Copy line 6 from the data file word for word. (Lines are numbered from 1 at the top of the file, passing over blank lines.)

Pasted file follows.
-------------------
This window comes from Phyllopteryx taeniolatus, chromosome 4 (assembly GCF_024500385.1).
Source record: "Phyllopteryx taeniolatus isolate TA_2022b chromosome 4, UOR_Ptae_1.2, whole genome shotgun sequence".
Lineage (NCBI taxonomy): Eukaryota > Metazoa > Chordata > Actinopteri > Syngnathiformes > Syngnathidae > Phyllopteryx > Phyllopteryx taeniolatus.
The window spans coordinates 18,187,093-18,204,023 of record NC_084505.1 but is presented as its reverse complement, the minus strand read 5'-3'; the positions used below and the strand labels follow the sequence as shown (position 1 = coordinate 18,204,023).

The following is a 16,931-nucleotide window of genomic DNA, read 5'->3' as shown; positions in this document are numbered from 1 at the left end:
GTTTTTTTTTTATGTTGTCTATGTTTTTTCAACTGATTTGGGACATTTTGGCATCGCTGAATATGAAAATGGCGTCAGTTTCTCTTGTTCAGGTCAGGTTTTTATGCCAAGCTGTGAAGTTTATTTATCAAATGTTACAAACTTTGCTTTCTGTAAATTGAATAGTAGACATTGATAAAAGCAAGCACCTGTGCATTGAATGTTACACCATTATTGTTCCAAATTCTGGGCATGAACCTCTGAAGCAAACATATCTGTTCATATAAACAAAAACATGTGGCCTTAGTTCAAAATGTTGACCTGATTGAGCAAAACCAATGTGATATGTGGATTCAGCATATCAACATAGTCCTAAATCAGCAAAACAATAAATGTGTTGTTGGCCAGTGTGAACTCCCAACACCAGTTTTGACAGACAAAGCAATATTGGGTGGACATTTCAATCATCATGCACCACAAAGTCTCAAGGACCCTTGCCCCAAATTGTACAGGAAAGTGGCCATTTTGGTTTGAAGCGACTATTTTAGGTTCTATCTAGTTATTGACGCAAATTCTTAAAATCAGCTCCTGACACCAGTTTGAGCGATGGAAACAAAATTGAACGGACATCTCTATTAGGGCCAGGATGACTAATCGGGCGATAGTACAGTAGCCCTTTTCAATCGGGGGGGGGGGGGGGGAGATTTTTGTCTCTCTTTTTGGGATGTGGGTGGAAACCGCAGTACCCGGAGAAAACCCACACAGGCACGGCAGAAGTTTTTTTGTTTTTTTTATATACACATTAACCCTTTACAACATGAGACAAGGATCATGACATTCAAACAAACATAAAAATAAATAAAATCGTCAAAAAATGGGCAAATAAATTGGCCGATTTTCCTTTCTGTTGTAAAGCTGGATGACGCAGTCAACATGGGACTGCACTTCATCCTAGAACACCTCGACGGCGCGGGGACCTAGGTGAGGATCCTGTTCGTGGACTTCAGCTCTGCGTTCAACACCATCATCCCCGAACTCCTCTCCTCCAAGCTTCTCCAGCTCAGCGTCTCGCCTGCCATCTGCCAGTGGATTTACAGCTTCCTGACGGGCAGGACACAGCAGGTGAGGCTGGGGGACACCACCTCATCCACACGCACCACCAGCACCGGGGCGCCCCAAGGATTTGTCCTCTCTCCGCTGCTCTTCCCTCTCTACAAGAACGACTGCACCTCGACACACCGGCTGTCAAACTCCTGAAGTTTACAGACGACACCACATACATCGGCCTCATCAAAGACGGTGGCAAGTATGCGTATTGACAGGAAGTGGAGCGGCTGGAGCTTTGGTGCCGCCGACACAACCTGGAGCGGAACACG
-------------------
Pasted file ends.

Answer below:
GTTTTTTTTTTATGTTGTCTATGTTTTTTCAACTGATTTGGGACATTTTGGCATCGCTGAATATGAAAATGGCGTCAGTTTCTCTTGTTCAGGTCAGGTTTTTATGCCAAGCTGTGAAGTTTATTTATCAAATGTTACAAACTTTGCTTTCTGTAAATTGAATAGTAGACATTGATAAAAGCAAGCACCTGTGCATTGAATGTTACACCATTATTGTTCCAAATTCTGGGCATGAACCTCTGAAGCAAACATATCTGTTCATATAAACAAAAACATGTGGCCTTAGTTCAAAATGTTGACCTGATTGAGCAAAACCAATGTGATATGTGGATTCAGCATATCAACATAGTCCTAAATCAGCAAAACAATAAATGTGTTGTTGGCCAGTGTGAACTCCCAACACCAGTTTTGACAGACAAAGCAATATTGGGTGGACATTTCAATCATCATGCACCACAAAGTCTCAAGGACCCTTGCCCCAAATTGTACAGGAAAGTGGCCATTTTGGTTTGAAGCGACTATTTTAGGTTCTATCTAGTTATTGACGCAAATTCTTAAAATCAGCTCCTGACACCAGTTTGAGCGATGGAAACAAAATTGAACGGACATCTCTATTAGGGCCAGGATGACTAATCGGGCGATAGTACAGTAGCCCTTTTCAATCGGGGGGGGGGGGGGGGAGATTTTTGTCTCTCTTTTTGGGATGTGGGTGGAAACCGCAGTACCCGGAGAAAACCCACACAGGCACGGCAGAAGTTTTTTTGTTTTTTTTATATACACATTAACCCTTTACAACATGAGACAAGGATCATGACATTCAAACAAACATAAAAATAAATAAAATCGTCAAAAAATGGGCAAATAAATTGGCCGATTTTCCTTTCTGTTGTAAAGCTGGATGACGCAGTCAACATGGGACTGCACTTCATCCTAGAACACCTCGACGGCGCGGGGACCTAGGTGAGGATCCTGTTCGTGGACTTCAGCTCTGCGTTCAACACCATCATCCCCGAACTCCTCTCCTCCAAGCTTCTCCAGCTCAGCGTCTCGCCTGCCATCTGCCAGTGGATTTACAGCTTCCTGACGGGCAGGACACAGCAGGTGAGGCTGGGGGACACCACCTCATCCACACGCACCACCAGCACCGGGGCGCCCCAAGGATTTGTCCTCTCTCCGCTGCTCTTCCCTCTCTACAAGAACGACTGCACCTCGACACACCGGCTGTCAAACTCCTGAAGTTTACAGACGACACCACATACATCGGCCTCATCAAAGACGGTGGCAAGTATGCGTATTGACAGGAAGTGGAGCGGCTGGAGCTTTGGTGCCGCCGACACAACCTGGAGCGGAACACG